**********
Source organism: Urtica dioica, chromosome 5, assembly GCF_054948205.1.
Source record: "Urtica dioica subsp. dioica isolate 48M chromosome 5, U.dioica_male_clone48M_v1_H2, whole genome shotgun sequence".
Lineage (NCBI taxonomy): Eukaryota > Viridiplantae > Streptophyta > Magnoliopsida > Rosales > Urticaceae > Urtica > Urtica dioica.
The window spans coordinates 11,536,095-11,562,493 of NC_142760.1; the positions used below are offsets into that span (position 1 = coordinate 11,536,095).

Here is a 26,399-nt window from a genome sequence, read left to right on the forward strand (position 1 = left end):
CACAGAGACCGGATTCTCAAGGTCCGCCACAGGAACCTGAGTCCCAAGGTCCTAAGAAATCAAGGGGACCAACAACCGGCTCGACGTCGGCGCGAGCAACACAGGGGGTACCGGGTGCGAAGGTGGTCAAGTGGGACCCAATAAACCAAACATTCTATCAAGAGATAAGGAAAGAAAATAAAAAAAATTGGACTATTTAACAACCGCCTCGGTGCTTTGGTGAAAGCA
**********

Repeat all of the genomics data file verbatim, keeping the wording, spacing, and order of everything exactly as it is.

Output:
Source organism: Urtica dioica, chromosome 5, assembly GCF_054948205.1.
Source record: "Urtica dioica subsp. dioica isolate 48M chromosome 5, U.dioica_male_clone48M_v1_H2, whole genome shotgun sequence".
Lineage (NCBI taxonomy): Eukaryota > Viridiplantae > Streptophyta > Magnoliopsida > Rosales > Urticaceae > Urtica > Urtica dioica.
The window spans coordinates 11,536,095-11,562,493 of NC_142760.1; the positions used below are offsets into that span (position 1 = coordinate 11,536,095).

Here is a 26,399-nt window from a genome sequence, read left to right on the forward strand (position 1 = left end):
CACAGAGACCGGATTCTCAAGGTCCGCCACAGGAACCTGAGTCCCAAGGTCCTAAGAAATCAAGGGGACCAACAACCGGCTCGACGTCGGCGCGAGCAACACAGGGGGTACCGGGTGCGAAGGTGGTCAAGTGGGACCCAATAAACCAAACATTCTATCAAGAGATAAGGAAAGAAAATAAAAAAAATTGGACTATTTAACAACCGCCTCGGTGCTTTGGTGAAAGCA